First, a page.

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  • PARALLEL BIBLE - Acts 13:33


    CHAPTERS: Acts 1, 2, 3, 4, 5, 6, 7, 8, 9, 10, 11, 12, 13, 14, 15, 16, 17, 18, 19, 20, 21, 22, 23, 24, 25, 26, 27, 28     

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    King James Bible - Acts 13:33

    God hath fulfilled the same unto us their children, in that he hath raised up Jesus again; as it is also written in the second psalm, Thou art my Son, this day have I begotten thee.

    World English Bible

    that God has fulfilled the same to us, their children, in that he raised up Jesus. As it is also written in the second psalm, 'You are my Son. Today I have become your father.'

    Douay-Rheims - Acts 13:33

    This same God hath fulfilled to our children, raising up Jesus, as in the second psalm also is written: Thou
    art my Son, this day have I begotten thee.

    Webster's Bible Translation

    God hath fulfilled the same to us their children, in that he hath raised up Jesus again; as it is also written in the second psalm, Thou
    art my Son, this day have I begotten thee.

    Greek Textus Receptus


    οτι
    3754 CONJ ταυτην 3778 D-ASF ο 3588 T-NSM θεος 2316 N-NSM εκπεπληρωκεν 1603 5758 V-RAI-3S τοις 3588 T-DPN τεκνοις 5043 N-DPN αυτων 846 P-GPM ημιν 2254 P-1DP αναστησας 450 5660 V-AAP-NSM ιησουν 2424 N-ASM ως 5613 ADV και 2532 CONJ εν 1722 PREP τω 3588 T-DSM ψαλμω 5568 N-DSM τω 3588 T-DSM δευτερω 1208 A-DSM γεγραπται 1125 5769 V-RPI-3S υιος 5207 N-NSM μου 3450 P-1GS ει 1488 5748 V-PXI-2S συ 4771 P-2NS εγω 1473 P-1NS σημερον 4594 ADV γεγεννηκα 1080 5758 V-RAI-1S σε 4571 P-2AS

    Treasury of Scriptural Knowledge

    VERSE (33) -
    Ps 2:7 Heb 1:5,6; 5:5

    SEV Biblia, Chapter 13:33

    la cual Dios ha cumplido a los hijos de ellos, a nosotros, resucitando a Jesus; como tambin en el salmo segundo est escrito: Mi hijo eres t, yo te engendr hoy.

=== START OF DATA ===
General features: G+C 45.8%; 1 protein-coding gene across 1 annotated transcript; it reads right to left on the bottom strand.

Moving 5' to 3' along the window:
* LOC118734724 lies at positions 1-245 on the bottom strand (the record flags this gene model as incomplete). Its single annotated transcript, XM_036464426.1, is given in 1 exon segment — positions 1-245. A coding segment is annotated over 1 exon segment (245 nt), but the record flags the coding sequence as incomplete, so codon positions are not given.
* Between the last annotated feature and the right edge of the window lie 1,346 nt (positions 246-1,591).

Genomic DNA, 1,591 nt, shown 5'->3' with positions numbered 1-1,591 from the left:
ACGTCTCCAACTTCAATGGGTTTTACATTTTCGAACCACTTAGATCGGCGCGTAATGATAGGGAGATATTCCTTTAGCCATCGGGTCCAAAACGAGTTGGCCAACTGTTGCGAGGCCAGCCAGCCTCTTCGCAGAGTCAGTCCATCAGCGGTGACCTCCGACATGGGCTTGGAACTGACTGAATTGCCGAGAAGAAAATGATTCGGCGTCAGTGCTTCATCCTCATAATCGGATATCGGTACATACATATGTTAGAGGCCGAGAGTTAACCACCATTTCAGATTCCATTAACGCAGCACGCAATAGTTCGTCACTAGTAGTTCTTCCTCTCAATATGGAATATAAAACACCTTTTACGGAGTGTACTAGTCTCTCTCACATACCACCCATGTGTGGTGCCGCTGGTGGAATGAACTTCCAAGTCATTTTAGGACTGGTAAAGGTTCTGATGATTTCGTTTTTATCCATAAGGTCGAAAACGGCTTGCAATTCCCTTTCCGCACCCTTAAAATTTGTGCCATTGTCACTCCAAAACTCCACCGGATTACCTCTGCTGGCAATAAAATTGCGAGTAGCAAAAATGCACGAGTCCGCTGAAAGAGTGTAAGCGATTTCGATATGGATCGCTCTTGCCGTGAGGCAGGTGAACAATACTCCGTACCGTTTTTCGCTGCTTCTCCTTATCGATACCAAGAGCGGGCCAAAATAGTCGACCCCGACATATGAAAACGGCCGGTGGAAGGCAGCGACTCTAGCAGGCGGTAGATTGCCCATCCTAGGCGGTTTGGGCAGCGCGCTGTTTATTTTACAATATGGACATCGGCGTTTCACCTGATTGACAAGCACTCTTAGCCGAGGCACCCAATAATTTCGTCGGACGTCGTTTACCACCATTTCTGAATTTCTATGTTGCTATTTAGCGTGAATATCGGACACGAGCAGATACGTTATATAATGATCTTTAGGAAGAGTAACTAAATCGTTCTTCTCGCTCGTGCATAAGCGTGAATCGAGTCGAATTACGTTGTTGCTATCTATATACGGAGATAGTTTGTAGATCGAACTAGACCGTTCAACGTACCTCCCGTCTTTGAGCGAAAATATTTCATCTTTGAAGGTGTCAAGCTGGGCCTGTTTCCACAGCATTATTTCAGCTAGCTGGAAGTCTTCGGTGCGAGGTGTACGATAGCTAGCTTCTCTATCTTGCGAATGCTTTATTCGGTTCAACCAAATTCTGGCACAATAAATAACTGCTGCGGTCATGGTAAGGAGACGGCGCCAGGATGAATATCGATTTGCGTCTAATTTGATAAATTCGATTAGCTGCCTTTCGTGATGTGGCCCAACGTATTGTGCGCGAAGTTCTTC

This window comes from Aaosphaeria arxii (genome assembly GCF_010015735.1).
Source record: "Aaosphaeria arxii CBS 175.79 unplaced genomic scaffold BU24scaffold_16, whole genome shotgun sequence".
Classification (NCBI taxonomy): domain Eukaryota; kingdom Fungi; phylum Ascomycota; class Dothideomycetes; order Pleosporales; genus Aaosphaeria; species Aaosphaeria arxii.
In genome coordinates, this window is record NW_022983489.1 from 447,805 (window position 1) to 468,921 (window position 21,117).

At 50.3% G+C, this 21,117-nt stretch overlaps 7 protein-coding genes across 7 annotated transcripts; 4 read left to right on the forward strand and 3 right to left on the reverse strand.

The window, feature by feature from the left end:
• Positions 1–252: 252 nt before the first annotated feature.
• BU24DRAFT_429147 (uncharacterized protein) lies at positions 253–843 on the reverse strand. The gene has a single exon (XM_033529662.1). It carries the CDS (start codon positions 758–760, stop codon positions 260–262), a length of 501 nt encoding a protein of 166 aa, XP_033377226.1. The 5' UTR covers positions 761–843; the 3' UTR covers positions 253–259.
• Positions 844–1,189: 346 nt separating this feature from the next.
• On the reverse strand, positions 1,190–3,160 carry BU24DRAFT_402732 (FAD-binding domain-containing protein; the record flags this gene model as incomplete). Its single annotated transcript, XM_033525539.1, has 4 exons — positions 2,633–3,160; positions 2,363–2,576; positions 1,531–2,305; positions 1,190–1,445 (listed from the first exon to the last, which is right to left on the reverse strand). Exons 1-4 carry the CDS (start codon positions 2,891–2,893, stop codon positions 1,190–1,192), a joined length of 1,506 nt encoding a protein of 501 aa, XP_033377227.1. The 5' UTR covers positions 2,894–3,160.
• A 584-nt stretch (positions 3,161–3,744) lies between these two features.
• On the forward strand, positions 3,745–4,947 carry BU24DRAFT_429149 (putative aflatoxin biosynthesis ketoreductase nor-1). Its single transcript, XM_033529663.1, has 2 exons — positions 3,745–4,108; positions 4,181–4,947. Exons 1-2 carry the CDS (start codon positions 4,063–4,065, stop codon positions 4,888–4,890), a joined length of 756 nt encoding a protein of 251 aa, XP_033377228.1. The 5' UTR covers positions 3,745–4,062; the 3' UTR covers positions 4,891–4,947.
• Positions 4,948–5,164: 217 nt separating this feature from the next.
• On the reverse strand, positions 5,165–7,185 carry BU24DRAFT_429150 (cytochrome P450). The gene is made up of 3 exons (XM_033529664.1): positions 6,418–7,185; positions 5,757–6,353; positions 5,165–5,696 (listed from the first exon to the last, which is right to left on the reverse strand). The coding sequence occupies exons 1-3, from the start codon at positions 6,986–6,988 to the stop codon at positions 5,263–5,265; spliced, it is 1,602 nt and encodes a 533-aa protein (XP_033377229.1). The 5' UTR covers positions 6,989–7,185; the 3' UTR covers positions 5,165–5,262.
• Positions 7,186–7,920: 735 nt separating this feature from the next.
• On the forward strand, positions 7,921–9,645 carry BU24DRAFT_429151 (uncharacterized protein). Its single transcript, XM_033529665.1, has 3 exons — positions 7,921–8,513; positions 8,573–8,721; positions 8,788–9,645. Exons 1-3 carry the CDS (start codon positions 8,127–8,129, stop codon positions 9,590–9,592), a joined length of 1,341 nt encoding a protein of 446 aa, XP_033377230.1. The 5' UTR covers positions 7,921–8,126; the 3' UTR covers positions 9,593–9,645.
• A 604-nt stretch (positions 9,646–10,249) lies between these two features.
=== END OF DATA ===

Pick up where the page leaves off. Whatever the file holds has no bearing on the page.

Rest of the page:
Clarke's Bible Commentary - Acts 13:33

    Verse 33. Written in the second Psalm] Instead of tw yalmw tw deuterw the second Psalm, prwtw yalmw, the first Psalm, is the
    reading of D, and its Itala version, and several of the primitive fathers. Griesbach has received it into the text; but not, in my opinion, on sufficient evidence.

    The reason of these various readings is sufficiently evident to those who are acquainted with Hebrew MSS. In many of these, two Psalms are often written as one; and the first and second Psalms are written as one in seven of Kennicott's and Deuteronomy Rossi's MSS. Those who possessed such MSS. would say, as it is written in the FIRST Psalm; those who referred to MSS. where the two Psalms were separate, would say, in the SECOND Psalm, as they would find the quotation in question in the first verse of the second Psalm. There is, therefore, neither contradiction nor difficulty here; and it is no matter which reading we prefer, as it depends on the simple circumstance, whether we consider these two Psalms as parts of one and the same, or whether we consider them as two distinct Psalms.

    Thou art my Son, this day have I begotten thee.] It has been disputed whether this text should be understood of the incarnation or of the resurrection of our Lord. If understood of his incarnation, it can mean no more than this, that the human nature of our blessed Lord was begotten by the energy of the Holy Spirit in the womb of the blessed virgin; for as to his Divine nature, which is allotted to be God, it could neither be created nor begotten. See some reasons offered for this on Luke i. 35; and, if those be deemed insufficient, a thousand more may be added. But in the above reasons it is demonstrated that the doctrine of the eternal Sonship of Christ is absolutely irreconcilable to reason, and contradictory to itself.

    ETERNITY is that which has had no beginning, nor stands in any reference to time: SON supposes time, generation, and father; and time also antecedent to such generation: therefore the rational conjunction of these two terms, Son and eternity, is absolutely impossible, as they imply essentially different and opposite ideas.

    If the passage in question be understood of the resurrection of Christ, it points out that the human nature, which was produced by the power of God in the womb of the virgin, and which was the Son of God, could see no corruption; and therefore, though it died for sin, must be raised from the dead before it saw corruption. Thus God owned that human nature to be peculiarly his own; and therefore Jesus Christ was declared to be the Son of God with power, by the resurrection from the dead, Rom. i. 4.


    John Gill's Bible Commentary